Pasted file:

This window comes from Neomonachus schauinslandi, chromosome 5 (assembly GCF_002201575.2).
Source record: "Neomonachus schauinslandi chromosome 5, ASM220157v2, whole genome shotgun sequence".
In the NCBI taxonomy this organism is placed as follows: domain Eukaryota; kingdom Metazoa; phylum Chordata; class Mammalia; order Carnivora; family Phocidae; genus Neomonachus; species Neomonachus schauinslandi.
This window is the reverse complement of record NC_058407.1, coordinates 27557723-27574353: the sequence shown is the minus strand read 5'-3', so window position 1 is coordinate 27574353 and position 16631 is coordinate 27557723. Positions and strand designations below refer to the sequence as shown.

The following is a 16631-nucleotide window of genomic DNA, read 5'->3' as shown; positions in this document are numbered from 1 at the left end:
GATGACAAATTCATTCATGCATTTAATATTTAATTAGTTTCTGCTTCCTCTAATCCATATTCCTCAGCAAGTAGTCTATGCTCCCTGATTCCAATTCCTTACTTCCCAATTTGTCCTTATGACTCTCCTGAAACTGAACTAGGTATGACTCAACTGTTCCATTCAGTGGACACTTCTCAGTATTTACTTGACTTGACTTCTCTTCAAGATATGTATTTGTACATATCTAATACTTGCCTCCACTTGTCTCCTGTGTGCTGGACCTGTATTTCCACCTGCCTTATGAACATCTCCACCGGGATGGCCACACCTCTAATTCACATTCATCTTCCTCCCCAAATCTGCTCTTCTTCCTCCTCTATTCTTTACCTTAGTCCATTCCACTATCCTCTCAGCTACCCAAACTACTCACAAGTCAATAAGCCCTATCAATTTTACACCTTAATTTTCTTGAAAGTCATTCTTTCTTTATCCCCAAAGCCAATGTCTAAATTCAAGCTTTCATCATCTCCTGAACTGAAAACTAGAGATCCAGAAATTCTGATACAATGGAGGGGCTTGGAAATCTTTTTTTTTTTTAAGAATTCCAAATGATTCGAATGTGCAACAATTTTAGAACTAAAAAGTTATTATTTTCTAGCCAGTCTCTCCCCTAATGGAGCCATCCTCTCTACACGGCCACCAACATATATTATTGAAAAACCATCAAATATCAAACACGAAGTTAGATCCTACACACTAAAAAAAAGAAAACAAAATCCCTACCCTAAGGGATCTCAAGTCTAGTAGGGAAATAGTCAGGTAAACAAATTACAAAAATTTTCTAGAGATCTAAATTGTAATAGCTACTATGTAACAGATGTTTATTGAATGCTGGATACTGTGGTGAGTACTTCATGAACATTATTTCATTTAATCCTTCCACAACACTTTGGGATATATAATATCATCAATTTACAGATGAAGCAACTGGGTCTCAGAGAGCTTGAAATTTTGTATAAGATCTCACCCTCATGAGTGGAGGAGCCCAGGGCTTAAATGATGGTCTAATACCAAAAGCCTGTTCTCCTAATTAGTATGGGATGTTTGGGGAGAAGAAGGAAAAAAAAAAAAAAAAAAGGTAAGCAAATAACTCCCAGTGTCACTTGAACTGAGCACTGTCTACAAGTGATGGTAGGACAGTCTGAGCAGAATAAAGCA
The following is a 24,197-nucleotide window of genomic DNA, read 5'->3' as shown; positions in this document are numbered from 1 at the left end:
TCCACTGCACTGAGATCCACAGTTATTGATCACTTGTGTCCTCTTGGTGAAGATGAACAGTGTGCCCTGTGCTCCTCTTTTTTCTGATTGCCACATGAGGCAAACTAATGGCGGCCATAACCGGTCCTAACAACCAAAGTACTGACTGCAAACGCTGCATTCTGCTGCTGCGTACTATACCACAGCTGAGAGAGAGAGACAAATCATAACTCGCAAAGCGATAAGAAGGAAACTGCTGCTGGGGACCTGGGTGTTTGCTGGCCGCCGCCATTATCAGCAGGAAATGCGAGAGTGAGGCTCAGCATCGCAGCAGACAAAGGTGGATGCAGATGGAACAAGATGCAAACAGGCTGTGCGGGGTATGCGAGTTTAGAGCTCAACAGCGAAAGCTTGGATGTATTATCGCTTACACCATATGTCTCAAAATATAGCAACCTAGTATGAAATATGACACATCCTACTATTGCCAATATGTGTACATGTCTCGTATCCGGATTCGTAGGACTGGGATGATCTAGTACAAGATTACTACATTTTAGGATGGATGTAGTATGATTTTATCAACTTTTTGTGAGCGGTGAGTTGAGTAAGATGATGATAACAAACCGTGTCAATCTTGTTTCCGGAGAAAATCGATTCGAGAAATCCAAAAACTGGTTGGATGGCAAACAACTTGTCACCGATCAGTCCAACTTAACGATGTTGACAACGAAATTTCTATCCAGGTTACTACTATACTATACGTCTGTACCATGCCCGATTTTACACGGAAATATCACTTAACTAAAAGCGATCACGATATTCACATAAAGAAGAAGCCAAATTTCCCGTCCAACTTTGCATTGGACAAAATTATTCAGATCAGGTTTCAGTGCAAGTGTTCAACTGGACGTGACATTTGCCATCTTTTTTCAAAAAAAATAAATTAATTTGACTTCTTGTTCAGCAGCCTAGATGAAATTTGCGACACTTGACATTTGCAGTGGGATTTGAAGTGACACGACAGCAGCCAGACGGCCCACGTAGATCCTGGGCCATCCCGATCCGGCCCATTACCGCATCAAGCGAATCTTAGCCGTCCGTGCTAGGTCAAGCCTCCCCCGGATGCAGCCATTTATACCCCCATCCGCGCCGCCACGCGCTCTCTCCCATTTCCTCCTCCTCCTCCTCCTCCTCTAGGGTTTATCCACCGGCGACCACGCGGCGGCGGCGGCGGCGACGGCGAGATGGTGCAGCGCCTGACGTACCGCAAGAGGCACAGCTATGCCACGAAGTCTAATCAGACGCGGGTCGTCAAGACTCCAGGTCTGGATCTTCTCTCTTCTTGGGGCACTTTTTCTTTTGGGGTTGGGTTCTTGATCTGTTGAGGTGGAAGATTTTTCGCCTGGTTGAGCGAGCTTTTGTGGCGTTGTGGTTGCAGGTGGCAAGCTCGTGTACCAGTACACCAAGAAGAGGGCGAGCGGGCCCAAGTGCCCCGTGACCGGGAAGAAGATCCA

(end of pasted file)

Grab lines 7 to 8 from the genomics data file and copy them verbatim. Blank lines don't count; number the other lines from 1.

The following is a 24,197-nucleotide window of genomic DNA, read 5'->3' as shown; positions in this document are numbered from 1 at the left end:
TCCACTGCACTGAGATCCACAGTTATTGATCACTTGTGTCCTCTTGGTGAAGATGAACAGTGTGCCCTGTGCTCCTCTTTTTTCTGATTGCCACATGAGGCAAACTAATGGCGGCCATAACCGGTCCTAACAACCAAAGTACTGACTGCAAACGCTGCATTCTGCTGCTGCGTACTATACCACAGCTGAGAGAGAGAGACAAATCATAACTCGCAAAGCGATAAGAAGGAAACTGCTGCTGGGGACCTGGGTGTTTGCTGGCCGCCGCCATTATCAGCAGGAAATGCGAGAGTGAGGCTCAGCATCGCAGCAGACAAAGGTGGATGCAGATGGAACAAGATGCAAACAGGCTGTGCGGGGTATGCGAGTTTAGAGCTCAACAGCGAAAGCTTGGATGTATTATCGCTTACACCATATGTCTCAAAATATAGCAACCTAGTATGAAATATGACACATCCTACTATTGCCAATATGTGTACATGTCTCGTATCCGGATTCGTAGGACTGGGATGATCTAGTACAAGATTACTACATTTTAGGATGGATGTAGTATGATTTTATCAACTTTTTGTGAGCGGTGAGTTGAGTAAGATGATGATAACAAACCGTGTCAATCTTGTTTCCGGAGAAAATCGATTCGAGAAATCCAAAAACTGGTTGGATGGCAAACAACTTGTCACCGATCAGTCCAACTTAACGATGTTGACAACGAAATTTCTATCCAGGTTACTACTATACTATACGTCTGTACCATGCCCGATTTTACACGGAAATATCACTTAACTAAAAGCGATCACGATATTCACATAAAGAAGAAGCCAAATTTCCCGTCCAACTTTGCATTGGACAAAATTATTCAGATCAGGTTTCAGTGCAAGTGTTCAACTGGACGTGACATTTGCCATCTTTTTTCAAAAAAAATAAATTAATTTGACTTCTTGTTCAGCAGCCTAGATGAAATTTGCGACACTTGACATTTGCAGTGGGATTTGAAGTGACACGACAGCAGCCAGACGGCCCACGTAGATCCTGGGCCATCCCGATCCGGCCCATTACCGCATCAAGCGAATCTTAGCCGTCCGTGCTAGGTCAAGCCTCCCCCGGATGCAGCCATTTATACCCCCATCCGCGCCGCCACGCGCTCTCTCCCATTTCCTCCTCCTCCTCCTCCTCCTCTAGGGTTTATCCACCGGCGACCACGCGGCGGCGGCGGCGGCGACGGCGAGATGGTGCAGCGCCTGACGTACCGCAAGAGGCACAGCTATGCCACGAAGTCTAATCAGACGCGGGTCGTCAAGACTCCAGGTCTGGATCTTCTCTCTTCTTGGGGCACTTTTTCTTTTGGGGTTGGGTTCTTGATCTGTTGAGGTGGAAGATTTTTCGCCTGGTTGAGCGAGCTTTTGTGGCGTTGTGGTTGCAGGTGGCAAGCTCGTGTACCAGTACACCAAGAAGAGGGCGAGCGGGCCCAAGTGCCCCGTGACCGGGAAGAAGATCCA